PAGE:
Stormont’s finance minister has expressed regret after a meeting with the Government to discuss a funding impasse over victims’ payments did not proceed on Tuesday.
The powersharing executive and Northern Ireland Office are at loggerheads on who should foot the bill for the scheme to compensate those physically or psychologically injured during the Troubles.
Conor Murphy told the Assembly on Monday that he along with the First Minister Arlene Foster, deputy First Minister Michelle O’Neill and Justice Minister Naomi Long had been due to meet Northern Ireland Secretary Brandon Lewis on Tuesday evening to discuss the stand-off.
However, after the encounter failed to materialise, the Government insisted no meeting had been confirmed.
On Monday, Mr Murphy told MLAs the meeting had already been postponed from last Thursday to enable Mr Lewis to consult with the Treasury
The Finance Minister said he hoped the Treasury discussions meant the Government was “beginning to accept their responsibility for a scheme that they devised and legislated for”.
“There are some indications that the Secretary of State and the NIO are beginning to engage, and I hope that they will have something to offer us tomorrow evening,” he said.
On Tuesday, Mr Murphy said the meeting did not happen.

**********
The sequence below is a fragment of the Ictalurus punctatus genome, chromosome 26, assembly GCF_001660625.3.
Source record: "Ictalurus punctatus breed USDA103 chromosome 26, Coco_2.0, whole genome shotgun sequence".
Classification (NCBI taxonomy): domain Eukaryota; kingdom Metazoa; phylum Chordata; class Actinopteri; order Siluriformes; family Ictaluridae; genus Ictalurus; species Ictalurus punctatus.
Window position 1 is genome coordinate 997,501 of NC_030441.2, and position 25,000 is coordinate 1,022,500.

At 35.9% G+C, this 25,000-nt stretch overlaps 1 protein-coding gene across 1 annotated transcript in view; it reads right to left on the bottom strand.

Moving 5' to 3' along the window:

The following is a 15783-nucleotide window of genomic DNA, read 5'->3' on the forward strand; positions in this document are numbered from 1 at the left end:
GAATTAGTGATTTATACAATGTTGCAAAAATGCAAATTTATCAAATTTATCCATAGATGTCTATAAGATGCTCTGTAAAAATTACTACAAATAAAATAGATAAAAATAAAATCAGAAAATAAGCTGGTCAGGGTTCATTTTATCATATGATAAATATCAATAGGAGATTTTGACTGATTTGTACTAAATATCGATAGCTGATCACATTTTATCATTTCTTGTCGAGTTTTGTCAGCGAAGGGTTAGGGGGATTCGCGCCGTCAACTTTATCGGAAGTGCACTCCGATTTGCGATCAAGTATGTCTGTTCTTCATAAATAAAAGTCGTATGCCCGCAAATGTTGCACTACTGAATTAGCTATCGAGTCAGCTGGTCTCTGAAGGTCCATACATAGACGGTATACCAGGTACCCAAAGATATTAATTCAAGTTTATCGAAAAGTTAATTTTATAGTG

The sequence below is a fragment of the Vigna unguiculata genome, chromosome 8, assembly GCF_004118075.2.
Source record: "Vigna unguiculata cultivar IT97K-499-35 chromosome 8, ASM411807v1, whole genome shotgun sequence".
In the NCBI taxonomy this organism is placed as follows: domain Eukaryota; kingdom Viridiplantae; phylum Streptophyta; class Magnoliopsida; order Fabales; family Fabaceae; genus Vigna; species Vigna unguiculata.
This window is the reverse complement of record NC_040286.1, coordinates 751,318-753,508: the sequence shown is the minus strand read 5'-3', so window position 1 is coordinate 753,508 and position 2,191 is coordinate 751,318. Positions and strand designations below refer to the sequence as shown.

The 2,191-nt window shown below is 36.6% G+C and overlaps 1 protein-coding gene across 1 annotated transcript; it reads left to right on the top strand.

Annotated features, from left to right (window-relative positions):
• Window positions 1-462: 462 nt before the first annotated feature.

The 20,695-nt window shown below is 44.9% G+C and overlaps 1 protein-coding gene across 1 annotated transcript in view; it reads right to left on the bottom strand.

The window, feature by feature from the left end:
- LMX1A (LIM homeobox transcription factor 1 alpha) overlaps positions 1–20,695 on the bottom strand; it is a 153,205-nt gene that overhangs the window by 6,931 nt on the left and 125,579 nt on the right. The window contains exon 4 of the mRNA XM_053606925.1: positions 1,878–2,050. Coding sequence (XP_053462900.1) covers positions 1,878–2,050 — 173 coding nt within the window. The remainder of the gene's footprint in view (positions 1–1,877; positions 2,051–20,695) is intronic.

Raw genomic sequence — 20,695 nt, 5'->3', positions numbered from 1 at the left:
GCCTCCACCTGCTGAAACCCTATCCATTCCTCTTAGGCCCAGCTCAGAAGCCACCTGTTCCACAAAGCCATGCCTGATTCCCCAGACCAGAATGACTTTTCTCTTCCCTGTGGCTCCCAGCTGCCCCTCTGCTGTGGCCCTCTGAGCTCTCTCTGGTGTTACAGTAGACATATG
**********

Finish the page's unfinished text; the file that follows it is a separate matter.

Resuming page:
“It’s regrettable the Secretary of State isn’t available today to discuss this matter,” he said.
“Victims deserve a resolution that provides certainty on funding as soon as possible.”
A Government spokesman denied a meeting had been confirmed for Tuesday.
“No such meeting was confirmed for today,” he said.
“The Secretary of State has made clear the high priority which he places on having the Victims Payments scheme open and receiving applications as soon as possible, and is committed to continuing to engage with Executive Ministers towards this end.”
The Troubles Permanent Disablement Scheme will allow payments for those most seriously injured during the decades-long conflict.
It has been delayed over a number of disagreements, including whether Belfast or London should meet the cost, which could reach £1.2 billion.
Earlier this year, the Court of Appeal in Belfast ruled that Stormont was under a legal duty to fund the payment scheme.
It made no finding on the source of that funding – i.e. from the current block grant or by way of extra Treasury funding for the region – and urged the Executive and Northern Ireland Office to agree a solution.